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That's what she said

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Boulder’s Culture of Public Participation Needs to Be Changed


The Public Participation Working Group was commissioned by the Boulder City Council in 2016 as a result of concerns by members of the public that public processes that led up to many important city actions had just served as facades to legitimate pre-ordained outcomes, had excluded certain interested parties, had been incomplete or truncated, or had suffered from other major defects. The working group consisted of fourteen citizen members, along with two City Council members, as well as facilitators and supporting staff. It met over 33 times. Public processes surrounding the affordable housing linkage fees, the Housing Boulder strategy, the North Trail Study Area, the “co-op” ordinance revision, and the “right-sizing” of Folsom Street were widely considered to be deficient and were examined by the working group. It issued its final report this June.

L-R: Crystal Gray, Lisa Morzel, Mary Young, Bill Shrum, Deanne Butterfield

On Friday, September 22, PLAN-Boulder County held a forum to explain the work of the working group. A panel included four members of the group: City Council members Lisa Morzel and Mary Young, Deanne Butterfield—a former City Council member and professional facilitator, and Bill Shrum—a former University Hill businessman, current staff member of The Elephant Journal, and CU graduate student in communications.

The panel’s discussion was moderated by former Boulder City Council member Crystal Gray, who also organized the forum.

Butterfield recounted that the group decided to embrace five core principles of good public engagement:

  1. Define the problem or issue clearly before you start
  2. Thoughtfully plan the public engagement
  3. Encourage and include all voices
  4. Participants should be civil
  5. The process should be trustworthy and transparent

The group found that the city’s public processes often failed to follow one or more of these principles. It ended up issuing two recommendations:

  1. Change the culture in Boulder
  2. Implement a more disciplined and systematic approach to public process

Shrum remarked that culture is the sum of all the things around us that lead us to behave in certain ways. He said that part of the culture in Boulder is that people have high expectations about public participation and do not feel that they should be limited in expressing their opinions on a subject to two minutes in front of the City Council. He also noted that most city problems are “wicked problems,” by which he meant long-term, inter-related with other problems, and susceptible to no single solution. The public and Council often have difficulty recognizing all the aspects of a “wicked problem,” he said.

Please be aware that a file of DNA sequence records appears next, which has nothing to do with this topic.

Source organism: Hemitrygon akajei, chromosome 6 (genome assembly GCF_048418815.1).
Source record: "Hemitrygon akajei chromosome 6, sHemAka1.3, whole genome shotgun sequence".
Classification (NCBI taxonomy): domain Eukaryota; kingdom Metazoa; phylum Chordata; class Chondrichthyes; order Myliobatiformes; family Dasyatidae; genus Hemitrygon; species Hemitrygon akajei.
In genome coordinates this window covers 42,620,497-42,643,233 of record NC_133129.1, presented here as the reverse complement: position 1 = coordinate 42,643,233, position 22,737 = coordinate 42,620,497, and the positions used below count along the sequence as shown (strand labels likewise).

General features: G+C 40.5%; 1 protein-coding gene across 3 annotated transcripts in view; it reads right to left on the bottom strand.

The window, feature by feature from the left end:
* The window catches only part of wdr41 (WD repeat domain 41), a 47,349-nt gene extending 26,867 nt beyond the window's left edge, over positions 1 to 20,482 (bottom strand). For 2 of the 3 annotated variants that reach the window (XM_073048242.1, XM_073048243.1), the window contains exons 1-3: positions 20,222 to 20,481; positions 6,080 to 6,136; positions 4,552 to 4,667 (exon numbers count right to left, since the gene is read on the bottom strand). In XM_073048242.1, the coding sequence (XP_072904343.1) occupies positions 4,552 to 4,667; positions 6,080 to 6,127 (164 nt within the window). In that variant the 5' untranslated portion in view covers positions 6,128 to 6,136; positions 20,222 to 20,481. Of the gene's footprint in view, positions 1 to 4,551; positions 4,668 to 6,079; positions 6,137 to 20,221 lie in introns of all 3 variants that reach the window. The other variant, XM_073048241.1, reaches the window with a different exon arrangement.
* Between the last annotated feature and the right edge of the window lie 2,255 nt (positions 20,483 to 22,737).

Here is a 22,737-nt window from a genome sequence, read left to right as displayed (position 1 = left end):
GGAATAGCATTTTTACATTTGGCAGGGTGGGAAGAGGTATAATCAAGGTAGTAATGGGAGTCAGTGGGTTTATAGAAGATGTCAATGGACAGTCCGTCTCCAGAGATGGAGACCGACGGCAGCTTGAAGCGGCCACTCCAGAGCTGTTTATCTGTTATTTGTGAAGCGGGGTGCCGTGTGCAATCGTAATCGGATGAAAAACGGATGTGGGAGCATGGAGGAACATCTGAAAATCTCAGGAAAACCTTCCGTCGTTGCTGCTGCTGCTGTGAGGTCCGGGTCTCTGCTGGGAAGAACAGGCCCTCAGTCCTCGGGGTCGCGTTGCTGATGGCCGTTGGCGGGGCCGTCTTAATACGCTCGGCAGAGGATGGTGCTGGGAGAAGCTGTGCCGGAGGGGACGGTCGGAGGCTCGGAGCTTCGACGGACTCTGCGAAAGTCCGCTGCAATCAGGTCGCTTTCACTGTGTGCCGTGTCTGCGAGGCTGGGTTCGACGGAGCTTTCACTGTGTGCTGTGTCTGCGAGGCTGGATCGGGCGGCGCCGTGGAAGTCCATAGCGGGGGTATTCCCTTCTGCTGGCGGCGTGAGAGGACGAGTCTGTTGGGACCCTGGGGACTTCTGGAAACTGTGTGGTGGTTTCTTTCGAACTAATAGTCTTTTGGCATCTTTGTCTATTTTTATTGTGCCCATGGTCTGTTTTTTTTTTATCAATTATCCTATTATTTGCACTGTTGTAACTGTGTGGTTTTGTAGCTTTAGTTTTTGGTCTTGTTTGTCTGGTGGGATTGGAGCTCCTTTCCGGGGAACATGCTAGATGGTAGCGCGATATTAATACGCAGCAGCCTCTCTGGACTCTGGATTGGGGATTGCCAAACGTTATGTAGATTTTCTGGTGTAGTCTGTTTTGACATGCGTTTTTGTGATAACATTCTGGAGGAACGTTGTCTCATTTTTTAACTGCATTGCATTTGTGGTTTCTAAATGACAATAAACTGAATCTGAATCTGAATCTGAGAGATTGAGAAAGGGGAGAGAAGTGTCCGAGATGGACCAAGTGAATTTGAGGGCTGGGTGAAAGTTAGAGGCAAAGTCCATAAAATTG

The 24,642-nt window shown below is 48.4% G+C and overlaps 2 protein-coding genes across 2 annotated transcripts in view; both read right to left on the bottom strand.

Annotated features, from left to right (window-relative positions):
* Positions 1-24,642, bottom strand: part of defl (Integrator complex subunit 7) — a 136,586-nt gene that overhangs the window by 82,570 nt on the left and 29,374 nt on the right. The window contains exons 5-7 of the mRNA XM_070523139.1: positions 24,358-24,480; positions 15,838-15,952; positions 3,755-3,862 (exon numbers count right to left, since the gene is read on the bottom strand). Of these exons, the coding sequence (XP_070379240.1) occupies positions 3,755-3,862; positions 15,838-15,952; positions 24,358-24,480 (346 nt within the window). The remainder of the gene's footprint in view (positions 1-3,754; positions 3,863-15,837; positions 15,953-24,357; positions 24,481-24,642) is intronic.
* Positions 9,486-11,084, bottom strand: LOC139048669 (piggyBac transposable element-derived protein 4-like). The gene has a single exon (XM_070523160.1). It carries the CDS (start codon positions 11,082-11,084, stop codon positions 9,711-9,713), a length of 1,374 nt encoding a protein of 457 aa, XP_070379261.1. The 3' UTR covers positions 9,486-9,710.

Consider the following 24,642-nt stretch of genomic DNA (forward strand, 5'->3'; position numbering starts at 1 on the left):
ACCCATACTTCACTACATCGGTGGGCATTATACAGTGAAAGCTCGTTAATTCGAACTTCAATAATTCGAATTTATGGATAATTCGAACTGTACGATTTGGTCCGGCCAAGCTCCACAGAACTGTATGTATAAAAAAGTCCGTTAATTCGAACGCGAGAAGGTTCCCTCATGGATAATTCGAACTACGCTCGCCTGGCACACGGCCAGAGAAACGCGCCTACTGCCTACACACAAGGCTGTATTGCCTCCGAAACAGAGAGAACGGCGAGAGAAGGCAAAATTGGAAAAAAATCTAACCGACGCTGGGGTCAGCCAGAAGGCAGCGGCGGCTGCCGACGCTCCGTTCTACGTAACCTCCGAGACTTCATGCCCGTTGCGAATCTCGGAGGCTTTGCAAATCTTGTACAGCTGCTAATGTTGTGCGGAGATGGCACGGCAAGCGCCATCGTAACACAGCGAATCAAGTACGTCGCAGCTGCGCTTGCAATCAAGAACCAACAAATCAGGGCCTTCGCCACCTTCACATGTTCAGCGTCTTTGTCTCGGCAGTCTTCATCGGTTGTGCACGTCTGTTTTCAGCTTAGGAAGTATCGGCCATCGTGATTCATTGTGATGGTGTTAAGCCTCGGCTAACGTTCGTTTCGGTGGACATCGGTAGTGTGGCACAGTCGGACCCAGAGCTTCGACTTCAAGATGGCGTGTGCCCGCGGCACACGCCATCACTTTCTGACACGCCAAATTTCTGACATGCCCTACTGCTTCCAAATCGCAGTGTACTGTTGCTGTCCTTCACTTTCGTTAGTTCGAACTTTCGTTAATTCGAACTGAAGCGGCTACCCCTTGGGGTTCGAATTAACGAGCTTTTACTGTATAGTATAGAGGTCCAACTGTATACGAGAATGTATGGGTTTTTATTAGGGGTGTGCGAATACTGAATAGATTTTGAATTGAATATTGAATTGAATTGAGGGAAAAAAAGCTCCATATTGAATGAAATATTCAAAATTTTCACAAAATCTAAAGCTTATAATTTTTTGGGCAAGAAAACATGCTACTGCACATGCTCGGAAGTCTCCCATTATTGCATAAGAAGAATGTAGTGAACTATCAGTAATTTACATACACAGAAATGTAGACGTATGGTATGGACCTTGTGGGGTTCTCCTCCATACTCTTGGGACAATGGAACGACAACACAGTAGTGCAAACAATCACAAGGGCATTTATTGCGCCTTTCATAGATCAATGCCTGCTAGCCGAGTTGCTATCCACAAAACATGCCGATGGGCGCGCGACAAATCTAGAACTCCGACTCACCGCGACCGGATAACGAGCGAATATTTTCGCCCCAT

To help change the culture, the working group’s final report called for the development of guidelines for “civil and constructive conduct in meetings, dialogue and decision-making processes.”

Butterfield asserted that one of the conclusions of the working group was that the city and the public should “be bold” by engaging in “the big questions.” “We are terrified to have a big-picture discussion among ourselves,” she remarked. But Morzel subsequently contended that the public is “very divided” about the “big picture”—what Boulder will look like in the next generation or two with respect to population size, employment numbers, density, development, public spaces, etc. Consequently, she implied, there has been a tacit agreement to avoid the subject.

Both Morzel and Young expressed strong support for “sub-community” and/or “neighborhood” plans as opportunities for constructive public processes that can build trust among community members and reconcile conflicting interests. Morzel extolled the North Boulder Sub-Community Plan, in which she prominently participated as a citizen in the 1990’s, as an effective way to create consensus. She said that she did not understand why some members of the City Council and the city staff were so opposed to this level of planning. Young said that neighborhood critics viewed neighborhood plans as obstacles to change. But she indicated that neighborhood plans could empower residents and local businesses in a positive manner to help determine their own futures.

Former Boulder Mayor Susan Osborne, a member of the forum audience, said that although she generally agreed with the contents of the working group’s final report, she was disappointed that it lacked a proposal to implement its recommendations. Osborne asked if the City Council every year at its annual retreat in January would designate which major city projects would involve thorough, public processes. Morzel and Young said that they hoped that the next city budget will include funds to hire two new city staff members to devise an implementation plan.

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